Fantasy Prey was my initial take and I stand by it, to an extent. The more I watched, the more Ascendant reminded me of another game though. It has something of Divinity: Original Sin about it and I think that the goals of the design might be closer to Larian’s than I originally thought.

Both are games that are, in different ways, trying to replicate elements of pen and paper roleplaying. They’re doing this by providing players with tools and then using their own systems to react as often and as convincingly as possible to the actions undertaken with those tools. In Underworld that’s in the physics of the world and the AI, and so much will depend on how well the latter works, and how well constructed the various areas of the world are.


As a basis, it’s fascinating though. An RPG that drops you into a space and gives you freedom to explore and engage with the inhabitants with as few restrictions as possible. It’s what I want from an RPG, that sort of freedom. It’s not the freedom of an open world, it’s freedom of approach within a world that has obvious hard limits.

Ascendant has a clear ruleset and it wants you to test how far you can push those rules. I look forward to breaking it.


  1. Babymech says:

    Breath of the Wild is finally coming to the PC, eh?

    • Halk says:

      Giving people freedom in solving tasks. Finally this concept makes it to the PC. Coming from the consoles. Riiight.

      • Babymech says:

        If you make your comparison as abstract as possible you will never have any problem finding early examples. “Freedom in solving tasks” – yeah, tic tac toe has that. That doesn’t mean you made a relevant comparison.

    • citrusninja says:

      Breath of the Wild is playable on PC right now

      • Babymech says:

        I know, that’s goddamn crazy. When the BotW and P5 became decently playable, I too felt pretty smug about being a PC gamer.

    • Tuco says:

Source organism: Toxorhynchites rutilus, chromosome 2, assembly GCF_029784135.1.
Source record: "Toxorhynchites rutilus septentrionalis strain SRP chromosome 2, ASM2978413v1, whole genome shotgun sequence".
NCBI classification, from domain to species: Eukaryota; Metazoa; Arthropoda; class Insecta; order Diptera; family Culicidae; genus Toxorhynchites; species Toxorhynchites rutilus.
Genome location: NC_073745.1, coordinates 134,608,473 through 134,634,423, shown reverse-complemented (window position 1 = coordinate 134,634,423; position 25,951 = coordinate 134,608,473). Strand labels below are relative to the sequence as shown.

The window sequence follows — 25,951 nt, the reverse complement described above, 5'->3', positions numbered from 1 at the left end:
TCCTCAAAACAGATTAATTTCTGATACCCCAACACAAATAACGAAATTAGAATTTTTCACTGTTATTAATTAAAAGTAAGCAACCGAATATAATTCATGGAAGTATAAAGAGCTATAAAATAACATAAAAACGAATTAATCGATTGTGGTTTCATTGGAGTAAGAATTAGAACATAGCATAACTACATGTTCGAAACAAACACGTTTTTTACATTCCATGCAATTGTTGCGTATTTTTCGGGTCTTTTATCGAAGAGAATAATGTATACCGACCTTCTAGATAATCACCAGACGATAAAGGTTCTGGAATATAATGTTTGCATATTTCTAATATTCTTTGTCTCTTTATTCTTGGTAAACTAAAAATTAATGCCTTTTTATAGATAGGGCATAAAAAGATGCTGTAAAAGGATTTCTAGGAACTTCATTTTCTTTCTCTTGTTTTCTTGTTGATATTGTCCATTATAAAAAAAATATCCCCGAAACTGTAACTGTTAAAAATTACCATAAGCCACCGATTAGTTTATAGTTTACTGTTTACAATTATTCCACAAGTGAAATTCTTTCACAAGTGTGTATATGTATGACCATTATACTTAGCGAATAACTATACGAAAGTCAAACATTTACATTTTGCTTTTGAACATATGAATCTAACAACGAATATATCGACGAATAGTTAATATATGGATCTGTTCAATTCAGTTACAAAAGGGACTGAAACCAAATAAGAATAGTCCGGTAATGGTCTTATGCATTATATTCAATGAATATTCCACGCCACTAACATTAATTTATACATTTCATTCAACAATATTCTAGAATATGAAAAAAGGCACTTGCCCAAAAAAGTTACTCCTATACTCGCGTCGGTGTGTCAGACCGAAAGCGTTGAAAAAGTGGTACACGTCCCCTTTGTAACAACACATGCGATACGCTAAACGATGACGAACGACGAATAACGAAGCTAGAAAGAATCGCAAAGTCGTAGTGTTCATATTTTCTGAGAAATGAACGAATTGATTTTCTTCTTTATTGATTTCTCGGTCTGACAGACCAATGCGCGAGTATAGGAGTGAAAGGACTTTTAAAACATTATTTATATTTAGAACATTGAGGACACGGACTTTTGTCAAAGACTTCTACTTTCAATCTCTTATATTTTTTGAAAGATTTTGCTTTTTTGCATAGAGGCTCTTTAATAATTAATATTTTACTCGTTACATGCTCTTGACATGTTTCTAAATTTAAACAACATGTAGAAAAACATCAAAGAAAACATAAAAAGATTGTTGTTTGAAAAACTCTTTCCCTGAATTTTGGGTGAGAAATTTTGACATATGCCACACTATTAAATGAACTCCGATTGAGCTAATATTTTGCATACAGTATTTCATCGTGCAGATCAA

What do you mean “finally”?
      I finished it on PC months ago.

      Also, emergent gameplay definitely isn’t a Nintendo invention.

    • EgoMaster says:

      Ultima, System Shock, Thief, Deus Ex… Breath of the Wild came to PC a good 30 years before it came out.

    • Admore says:

      Why do that?

  2. Halk says:

    OK, I have to admit that I had VERY little hope for this game. This article makes it sound a lot more appealing.

    >It’s what I want from an RPG, that sort of freedom.
    >It’s not the freedom of an open world, it’s freedom
    >of approach within a world that has obvious hard limits.

    Thief-brand freedom. For me, this is the only kind of freedom I want to have in any game.

    But I am still very worried because of Unity.

    • HiroTheProtagonist says:

      It’s not the engine, it’s the people working with it. Bully: Scholarship Edition was written on the same engine as the Elder Scrolls games but was far less glitchy and bug-ridden. This game looks like it’s in capable hands that are more concerned with making the gameplay engaging rather than faffing over visuals, and I can absolutely abide that sentiment.

      • grandstander says:

        Huh, I had always assumed it was made in the same engine as the GTA games. Sure enough you’re right though.

        • krimhorn says:

          Original Bully was RenderWare like the GTA III series of games. RenderWare was basically killed (though it didn’t take immediately) when Criterion was bought by EA which would have necessitated the engine change for the 360 era port.

    • Whelp says:

      Why? Unity is a pretty solid third-party engine.

    • manio22 says:

      What is everyone’s issue with Unity anyway? It’s a pretty neat engine, specially with the recent update with all the goodies and shinnies added. Sure, it isn’t Frostbite , or Unreal but still.

      • Halk says:

        That it looks like crap while being ridiculously resource demanding.

        • Thomas Foolery says:

          Unity is just an engine, it doesn’t look like anything. A game made in Unity will look as good as its art design makes it look. Ori and the Blind Forest was made in Unity and it’s one of the best looking games I can think of in recent years.

      • hamburger_cheesedoodle says:

        Historically, Unity has been pretty shit. It looked ten years out of date, yet still ran like a CryEngine game. The only thing that made it appealing was that it was free; and the fact that it was free meant a lot of very small budget games used it, without technical artists that would make things look and run better in bigger titles.

        That’s largely no longer the case, the Unity team has put a lot of effort into making a powerful, modern engine, and their work has paid off. There are some absolutely stunning-looking games like Escape from Tarkov using Unity.